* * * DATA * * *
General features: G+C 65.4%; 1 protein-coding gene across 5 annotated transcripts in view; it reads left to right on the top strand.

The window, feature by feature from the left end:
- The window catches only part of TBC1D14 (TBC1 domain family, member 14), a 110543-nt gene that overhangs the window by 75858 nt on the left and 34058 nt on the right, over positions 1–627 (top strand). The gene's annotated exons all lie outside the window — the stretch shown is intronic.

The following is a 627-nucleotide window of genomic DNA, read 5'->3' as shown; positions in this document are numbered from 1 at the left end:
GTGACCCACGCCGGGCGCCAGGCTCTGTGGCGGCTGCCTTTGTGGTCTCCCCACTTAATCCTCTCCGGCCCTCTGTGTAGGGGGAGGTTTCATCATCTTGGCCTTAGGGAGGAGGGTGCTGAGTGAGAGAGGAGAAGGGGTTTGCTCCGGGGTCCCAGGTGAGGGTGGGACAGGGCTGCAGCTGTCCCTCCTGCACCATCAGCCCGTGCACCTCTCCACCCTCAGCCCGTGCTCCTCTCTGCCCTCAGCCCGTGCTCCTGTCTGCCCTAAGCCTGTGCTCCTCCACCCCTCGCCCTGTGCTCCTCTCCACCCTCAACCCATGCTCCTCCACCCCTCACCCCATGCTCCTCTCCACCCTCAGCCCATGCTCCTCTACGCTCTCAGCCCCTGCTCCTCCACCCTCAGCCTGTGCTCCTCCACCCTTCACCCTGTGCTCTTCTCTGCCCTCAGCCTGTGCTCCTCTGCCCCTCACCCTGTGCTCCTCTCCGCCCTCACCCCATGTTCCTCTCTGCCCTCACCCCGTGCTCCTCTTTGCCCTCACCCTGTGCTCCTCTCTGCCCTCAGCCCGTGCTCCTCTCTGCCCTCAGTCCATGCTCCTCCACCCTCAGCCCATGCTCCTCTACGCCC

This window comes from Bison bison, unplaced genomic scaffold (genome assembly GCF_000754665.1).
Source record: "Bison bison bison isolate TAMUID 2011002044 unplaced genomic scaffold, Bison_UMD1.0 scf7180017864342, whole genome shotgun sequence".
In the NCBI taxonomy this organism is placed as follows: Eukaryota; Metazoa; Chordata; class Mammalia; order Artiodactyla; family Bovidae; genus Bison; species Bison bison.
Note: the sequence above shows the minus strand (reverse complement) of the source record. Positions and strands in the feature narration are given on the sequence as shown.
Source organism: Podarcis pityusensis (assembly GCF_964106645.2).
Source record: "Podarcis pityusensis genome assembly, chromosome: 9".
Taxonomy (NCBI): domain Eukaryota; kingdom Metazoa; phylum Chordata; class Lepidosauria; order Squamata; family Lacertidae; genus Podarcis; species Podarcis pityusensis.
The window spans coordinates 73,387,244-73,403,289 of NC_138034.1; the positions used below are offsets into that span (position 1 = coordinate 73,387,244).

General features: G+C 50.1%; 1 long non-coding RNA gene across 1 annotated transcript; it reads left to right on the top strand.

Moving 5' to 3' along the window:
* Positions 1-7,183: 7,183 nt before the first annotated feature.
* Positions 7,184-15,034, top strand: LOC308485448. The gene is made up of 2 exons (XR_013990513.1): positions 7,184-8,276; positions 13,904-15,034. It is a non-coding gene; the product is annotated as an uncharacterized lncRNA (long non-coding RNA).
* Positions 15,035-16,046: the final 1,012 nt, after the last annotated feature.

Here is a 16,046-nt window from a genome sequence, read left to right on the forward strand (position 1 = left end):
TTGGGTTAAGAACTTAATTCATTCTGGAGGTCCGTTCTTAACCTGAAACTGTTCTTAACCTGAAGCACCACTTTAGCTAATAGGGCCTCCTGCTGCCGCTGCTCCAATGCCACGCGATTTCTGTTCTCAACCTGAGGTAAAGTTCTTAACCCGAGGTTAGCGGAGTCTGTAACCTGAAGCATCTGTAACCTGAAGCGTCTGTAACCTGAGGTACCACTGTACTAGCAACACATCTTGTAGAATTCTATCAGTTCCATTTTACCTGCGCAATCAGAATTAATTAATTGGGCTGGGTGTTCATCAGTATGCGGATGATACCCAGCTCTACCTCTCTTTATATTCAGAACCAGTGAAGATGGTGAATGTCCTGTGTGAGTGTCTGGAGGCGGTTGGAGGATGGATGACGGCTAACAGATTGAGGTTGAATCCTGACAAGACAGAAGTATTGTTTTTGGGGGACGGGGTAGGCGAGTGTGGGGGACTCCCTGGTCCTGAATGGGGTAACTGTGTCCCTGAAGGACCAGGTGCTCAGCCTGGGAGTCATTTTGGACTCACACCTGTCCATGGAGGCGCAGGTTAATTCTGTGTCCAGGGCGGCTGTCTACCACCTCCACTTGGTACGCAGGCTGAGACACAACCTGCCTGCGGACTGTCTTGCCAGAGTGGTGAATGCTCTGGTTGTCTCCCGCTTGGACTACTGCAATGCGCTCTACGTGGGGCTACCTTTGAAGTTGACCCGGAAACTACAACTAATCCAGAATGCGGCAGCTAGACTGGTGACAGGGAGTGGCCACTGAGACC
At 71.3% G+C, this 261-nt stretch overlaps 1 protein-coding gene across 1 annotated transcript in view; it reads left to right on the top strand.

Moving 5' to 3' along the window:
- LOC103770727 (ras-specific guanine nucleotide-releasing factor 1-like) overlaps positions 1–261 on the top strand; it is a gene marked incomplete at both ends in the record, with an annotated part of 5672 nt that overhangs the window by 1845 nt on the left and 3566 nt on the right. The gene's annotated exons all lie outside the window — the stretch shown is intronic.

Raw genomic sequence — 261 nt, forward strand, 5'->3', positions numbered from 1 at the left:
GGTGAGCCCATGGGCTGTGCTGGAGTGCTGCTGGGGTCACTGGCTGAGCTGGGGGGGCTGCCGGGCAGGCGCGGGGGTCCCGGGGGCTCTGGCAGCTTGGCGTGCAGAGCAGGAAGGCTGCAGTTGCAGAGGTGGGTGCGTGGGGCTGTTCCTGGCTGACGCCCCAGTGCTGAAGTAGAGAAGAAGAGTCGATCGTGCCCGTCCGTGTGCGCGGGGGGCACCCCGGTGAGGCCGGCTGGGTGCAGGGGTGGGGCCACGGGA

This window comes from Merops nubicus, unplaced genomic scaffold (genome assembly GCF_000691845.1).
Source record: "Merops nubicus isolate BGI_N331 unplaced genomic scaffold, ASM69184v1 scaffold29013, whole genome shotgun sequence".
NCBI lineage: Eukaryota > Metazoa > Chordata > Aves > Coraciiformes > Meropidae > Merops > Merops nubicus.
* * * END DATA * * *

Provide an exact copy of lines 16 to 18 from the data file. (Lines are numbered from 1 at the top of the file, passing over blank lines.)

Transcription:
* Positions 1-7,183: 7,183 nt before the first annotated feature.
* Positions 7,184-15,034, top strand: LOC308485448. The gene is made up of 2 exons (XR_013990513.1): positions 7,184-8,276; positions 13,904-15,034. It is a non-coding gene; the product is annotated as an uncharacterized lncRNA (long non-coding RNA).
* Positions 15,035-16,046: the final 1,012 nt, after the last annotated feature.